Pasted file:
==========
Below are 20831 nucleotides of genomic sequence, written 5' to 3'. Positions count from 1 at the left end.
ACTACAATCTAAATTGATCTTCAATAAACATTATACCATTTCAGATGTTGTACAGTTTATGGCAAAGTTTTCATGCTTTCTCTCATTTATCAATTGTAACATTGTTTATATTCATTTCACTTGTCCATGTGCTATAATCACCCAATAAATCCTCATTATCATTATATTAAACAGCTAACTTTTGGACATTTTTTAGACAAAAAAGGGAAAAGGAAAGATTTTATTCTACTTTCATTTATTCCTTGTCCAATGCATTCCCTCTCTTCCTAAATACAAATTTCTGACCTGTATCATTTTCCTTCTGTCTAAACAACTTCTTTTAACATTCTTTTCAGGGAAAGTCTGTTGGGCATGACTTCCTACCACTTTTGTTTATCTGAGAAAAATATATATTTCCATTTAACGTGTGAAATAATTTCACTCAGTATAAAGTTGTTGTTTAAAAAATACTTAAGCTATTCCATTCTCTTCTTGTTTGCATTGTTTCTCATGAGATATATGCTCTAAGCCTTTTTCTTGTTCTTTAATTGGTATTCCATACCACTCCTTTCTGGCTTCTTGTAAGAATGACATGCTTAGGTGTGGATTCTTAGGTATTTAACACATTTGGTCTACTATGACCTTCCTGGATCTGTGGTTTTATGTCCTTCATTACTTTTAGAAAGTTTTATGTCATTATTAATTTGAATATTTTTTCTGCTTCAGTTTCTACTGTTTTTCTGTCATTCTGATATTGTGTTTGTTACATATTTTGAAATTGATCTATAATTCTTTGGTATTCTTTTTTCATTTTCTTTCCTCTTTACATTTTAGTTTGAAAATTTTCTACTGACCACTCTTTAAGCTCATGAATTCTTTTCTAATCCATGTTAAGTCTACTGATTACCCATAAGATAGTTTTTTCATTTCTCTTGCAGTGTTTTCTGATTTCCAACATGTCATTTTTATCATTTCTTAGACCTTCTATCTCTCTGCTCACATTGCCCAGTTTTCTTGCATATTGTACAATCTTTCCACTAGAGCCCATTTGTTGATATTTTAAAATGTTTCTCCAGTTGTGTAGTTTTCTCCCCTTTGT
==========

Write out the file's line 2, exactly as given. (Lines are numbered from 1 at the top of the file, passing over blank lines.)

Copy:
ACTACAATCTAAATTGATCTTCAATAAACATTATACCATTTCAGATGTTGTACAGTTTATGGCAAAGTTTTCATGCTTTCTCTCATTTATCAATTGTAACATTGTTTATATTCATTTCACTTGTCCATGTGCTATAATCACCCAATAAATCCTCATTATCATTATATTAAACAGCTAACTTTTGGACATTTTTTAGACAAAAAAGGGAAAAGGAAAGATTTTATTCTACTTTCATTTATTCCTTGTCCAATGCATTCCCTCTCTTCCTAAATACAAATTTCTGACCTGTATCATTTTCCTTCTGTCTAAACAACTTCTTTTAACATTCTTTTCAGGGAAAGTCTGTTGGGCATGACTTCCTACCACTTTTGTTTATCTGAGAAAAATATATATTTCCATTTAACGTGTGAAATAATTTCACTCAGTATAAAGTTGTTGTTTAAAAAATACTTAAGCTATTCCATTCTCTTCTTGTTTGCATTGTTTCTCATGAGATATATGCTCTAAGCCTTTTTCTTGTTCTTTAATTGGTATTCCATACCACTCCTTTCTGGCTTCTTGTAAGAATGACATGCTTAGGTGTGGATTCTTAGGTATTTAACACATTTGGTCTACTATGACCTTCCTGGATCTGTGGTTTTATGTCCTTCATTACTTTTAGAAAGTTTTATGTCATTATTAATTTGAATATTTTTTCTGCTTCAGTTTCTACTGTTTTTCTGTCATTCTGATATTGTGTTTGTTACATATTTTGAAATTGATCTATAATTCTTTGGTATTCTTTTTTCATTTTCTTTCCTCTTTACATTTTAGTTTGAAAATTTTCTACTGACCACTCTTTAAGCTCATGAATTCTTTTCTAATCCATGTTAAGTCTACTGATTACCCATAAGATAGTTTTTTCATTTCTCTTGCAGTGTTTTCTGATTTCCAACATGTCATTTTTATCATTTCTTAGACCTTCTATCTCTCTGCTCACATTGCCCAGTTTTCTTGCATATTGTACAATCTTTCCACTAGAGCCCATTTGTTGATATTTTAAAATGTTTCTCCAGTTGTGTAGTTTTCTCCCCTTTGT